After nearly two years of record high mortgage rates, 2022 has started with rates nearing levels we haven’t seen since before the pandemic.
This doesn’t mean you have to cancel your home buying plans. Yes, rates are higher than they were in 2021, but it’s important to keep in mind that 30-year fixed rates are still close to where they were a few years ago.
Plus, a home buying decision isn’t just about an interest rate. Buying a house is making a lifestyle choice. While the mortgage interest rate market can shape a decision, it’s wise not to base it on just a few basis points of a mortgage rate. The most important thing to consider is setting a realistic home buying budget and sticking to it.
Let’s take a look at current mortgage rates, where rates have been in the past, and what it all means for the borrower.
A few benchmark mortgage rates faded today. Interest rates for 30-year fixed mortgages are falling, while 15-year fixed mortgage rates have remained the same on average. The most common type of adjustable rate mortgage is the 5/1 Adjustable Rate Mortgage (ARM) which has gone down.
The averages of the 30-year fixed, 15-year fixed and 5/1 MRAs are:
Mortgage Rate Forecast: What’s Driving Mortgage Rate Changes?
The surge in mortgage rates so far this year is attributable to a variety of economic factors. High and persistent inflation matters, Jacob Channel, senior economic analyst at LendingTree, told us. The June inflation report shows inflation at 9.1% and the highest in 40 years. In response, the Federal Reserve raised its benchmark short-term interest rate to combat this inflation. The Fed raised rates by 50 basis points in May, 75 points in June and is expected to raise rates another 75 points in July.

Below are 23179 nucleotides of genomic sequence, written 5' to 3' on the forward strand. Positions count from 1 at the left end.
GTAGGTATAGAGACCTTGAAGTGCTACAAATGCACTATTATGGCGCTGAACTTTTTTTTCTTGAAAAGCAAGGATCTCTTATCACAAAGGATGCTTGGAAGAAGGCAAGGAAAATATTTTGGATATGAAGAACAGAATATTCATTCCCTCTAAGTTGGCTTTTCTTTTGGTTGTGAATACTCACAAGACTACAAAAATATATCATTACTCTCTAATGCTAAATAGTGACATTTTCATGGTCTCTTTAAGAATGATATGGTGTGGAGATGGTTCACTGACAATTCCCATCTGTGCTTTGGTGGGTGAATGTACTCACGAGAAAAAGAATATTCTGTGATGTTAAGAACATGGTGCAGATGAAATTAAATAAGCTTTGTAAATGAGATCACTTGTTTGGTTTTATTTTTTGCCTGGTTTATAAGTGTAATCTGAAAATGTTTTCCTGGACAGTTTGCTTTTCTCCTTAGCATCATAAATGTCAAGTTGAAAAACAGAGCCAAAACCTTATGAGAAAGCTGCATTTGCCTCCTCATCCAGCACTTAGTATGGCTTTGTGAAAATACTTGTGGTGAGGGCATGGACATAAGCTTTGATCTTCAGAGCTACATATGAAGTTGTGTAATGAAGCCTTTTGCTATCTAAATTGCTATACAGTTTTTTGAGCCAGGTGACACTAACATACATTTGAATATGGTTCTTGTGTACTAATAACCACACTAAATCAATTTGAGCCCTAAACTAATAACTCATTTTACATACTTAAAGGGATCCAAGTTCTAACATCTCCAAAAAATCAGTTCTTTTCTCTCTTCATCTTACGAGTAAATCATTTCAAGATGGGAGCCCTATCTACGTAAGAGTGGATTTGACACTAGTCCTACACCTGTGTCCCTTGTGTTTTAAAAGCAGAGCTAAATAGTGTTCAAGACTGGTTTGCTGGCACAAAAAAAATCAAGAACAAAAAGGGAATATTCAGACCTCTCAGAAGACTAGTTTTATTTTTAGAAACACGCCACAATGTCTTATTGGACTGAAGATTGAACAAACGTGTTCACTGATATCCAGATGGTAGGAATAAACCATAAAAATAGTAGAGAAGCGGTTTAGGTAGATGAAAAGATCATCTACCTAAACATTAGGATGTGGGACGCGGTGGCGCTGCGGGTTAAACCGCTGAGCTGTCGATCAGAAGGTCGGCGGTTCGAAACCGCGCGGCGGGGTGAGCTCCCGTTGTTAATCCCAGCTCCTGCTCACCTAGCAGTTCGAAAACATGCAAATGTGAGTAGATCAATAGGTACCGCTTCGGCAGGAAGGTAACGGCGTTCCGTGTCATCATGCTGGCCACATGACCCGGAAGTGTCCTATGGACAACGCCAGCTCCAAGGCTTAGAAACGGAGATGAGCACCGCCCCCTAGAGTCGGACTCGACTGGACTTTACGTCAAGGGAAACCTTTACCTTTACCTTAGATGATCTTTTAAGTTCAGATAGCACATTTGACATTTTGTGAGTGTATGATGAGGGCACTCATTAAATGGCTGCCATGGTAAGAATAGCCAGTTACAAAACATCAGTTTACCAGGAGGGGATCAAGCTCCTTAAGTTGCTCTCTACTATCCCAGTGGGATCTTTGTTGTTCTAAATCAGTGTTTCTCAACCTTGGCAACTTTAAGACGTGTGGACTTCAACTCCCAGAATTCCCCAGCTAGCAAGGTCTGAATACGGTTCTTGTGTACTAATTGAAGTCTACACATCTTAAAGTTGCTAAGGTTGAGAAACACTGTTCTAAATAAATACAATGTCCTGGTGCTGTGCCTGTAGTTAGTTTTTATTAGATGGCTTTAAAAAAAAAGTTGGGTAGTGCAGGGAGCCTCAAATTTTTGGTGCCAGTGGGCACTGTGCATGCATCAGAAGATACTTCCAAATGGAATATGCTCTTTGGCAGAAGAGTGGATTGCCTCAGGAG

Recently, we have seen mortgage rates skyrocket after the inflation report and before the Fed announcement. “I think what we’re seeing is that lenders had already forecasted the Fed was going to raise the fed funds rate by 75 basis points and they started pushing mortgage rates up preemptively,” we said. says Jacob Channel, senior economist at LendingTree. .
Energy prices are half responsible for the increases, Dawit Kebede, senior economist at the Credit Union National Association, said in a statement. “There are signs that some of the main drivers of inflation are easing, such as the drop in oil and other commodity prices in July, slowing wage growth and easing pressures on the chain. However, price increases for services driven by housing and pent-up demand for vehicles will keep inflation elevated over the coming months.
What do today’s mortgage rates mean for your home buying plans?
2022 started with dramatic rate increases. But historically, mortgage rates remain at relatively normal levels.
With a combination of a limited supply of housing and strong demand, house prices have increased significantly compared to before the pandemic. Higher costs to build homes and massive buyer demand are also contributing to the surge. This, coupled with higher mortgage rates, makes the overall cost of home ownership more expensive for the borrower.
The difference of about half a point can be a lot of money on a 30-year mortgage. But it’s best not to try to time the market to get the best mortgage rate. Instead, experts advise focusing on finding the right home and taking action when your personal lifestyle and financial situation indicate the time is right.
Rates between mortgage lenders can vary greatly. Be sure to shop between a few different mortgage lenders to ensure you get the best current deal. “The rate has a big impact on your monthly affordability as long as you keep that house,” Skylar Olsen, senior economist at Tomo, a digital real estate and mortgage company, told us. “It’s actually a critical part of that decision, and it requires shopping around.”